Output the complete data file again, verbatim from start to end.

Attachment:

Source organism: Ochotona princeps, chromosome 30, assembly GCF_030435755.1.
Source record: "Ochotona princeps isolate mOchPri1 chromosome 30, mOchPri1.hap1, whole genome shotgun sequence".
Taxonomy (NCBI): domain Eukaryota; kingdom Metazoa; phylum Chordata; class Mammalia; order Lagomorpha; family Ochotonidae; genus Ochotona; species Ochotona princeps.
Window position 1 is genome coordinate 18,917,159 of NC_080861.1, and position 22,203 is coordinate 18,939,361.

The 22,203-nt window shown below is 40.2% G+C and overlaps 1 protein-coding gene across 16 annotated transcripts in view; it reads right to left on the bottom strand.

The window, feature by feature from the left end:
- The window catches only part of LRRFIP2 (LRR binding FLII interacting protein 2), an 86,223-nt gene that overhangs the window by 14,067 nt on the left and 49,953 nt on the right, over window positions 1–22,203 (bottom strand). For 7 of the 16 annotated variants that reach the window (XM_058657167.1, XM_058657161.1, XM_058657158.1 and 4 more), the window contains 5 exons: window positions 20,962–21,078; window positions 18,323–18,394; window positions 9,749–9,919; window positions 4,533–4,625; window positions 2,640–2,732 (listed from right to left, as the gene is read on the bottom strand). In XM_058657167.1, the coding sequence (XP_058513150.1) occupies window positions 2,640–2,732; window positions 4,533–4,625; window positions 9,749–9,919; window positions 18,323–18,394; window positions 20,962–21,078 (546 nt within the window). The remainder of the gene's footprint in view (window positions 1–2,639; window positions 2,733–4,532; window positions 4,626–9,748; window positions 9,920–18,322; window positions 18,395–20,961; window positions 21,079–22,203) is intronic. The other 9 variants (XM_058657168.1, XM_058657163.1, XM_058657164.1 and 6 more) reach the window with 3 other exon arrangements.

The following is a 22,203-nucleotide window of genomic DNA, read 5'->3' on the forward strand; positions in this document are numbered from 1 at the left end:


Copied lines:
Source organism: Ochotona princeps, chromosome 30, assembly GCF_030435755.1.
Source record: "Ochotona princeps isolate mOchPri1 chromosome 30, mOchPri1.hap1, whole genome shotgun sequence".
Taxonomy (NCBI): domain Eukaryota; kingdom Metazoa; phylum Chordata; class Mammalia; order Lagomorpha; family Ochotonidae; genus Ochotona; species Ochotona princeps.
Window position 1 is genome coordinate 18,917,159 of NC_080861.1, and position 22,203 is coordinate 18,939,361.

The 22,203-nt window shown below is 40.2% G+C and overlaps 1 protein-coding gene across 16 annotated transcripts in view; it reads right to left on the bottom strand.

The window, feature by feature from the left end:
- The window catches only part of LRRFIP2 (LRR binding FLII interacting protein 2), an 86,223-nt gene that overhangs the window by 14,067 nt on the left and 49,953 nt on the right, over window positions 1–22,203 (bottom strand). For 7 of the 16 annotated variants that reach the window (XM_058657167.1, XM_058657161.1, XM_058657158.1 and 4 more), the window contains 5 exons: window positions 20,962–21,078; window positions 18,323–18,394; window positions 9,749–9,919; window positions 4,533–4,625; window positions 2,640–2,732 (listed from right to left, as the gene is read on the bottom strand). In XM_058657167.1, the coding sequence (XP_058513150.1) occupies window positions 2,640–2,732; window positions 4,533–4,625; window positions 9,749–9,919; window positions 18,323–18,394; window positions 20,962–21,078 (546 nt within the window). The remainder of the gene's footprint in view (window positions 1–2,639; window positions 2,733–4,532; window positions 4,626–9,748; window positions 9,920–18,322; window positions 18,395–20,961; window positions 21,079–22,203) is intronic. The other 9 variants (XM_058657168.1, XM_058657163.1, XM_058657164.1 and 6 more) reach the window with 3 other exon arrangements.

The following is a 22,203-nucleotide window of genomic DNA, read 5'->3' on the forward strand; positions in this document are numbered from 1 at the left end: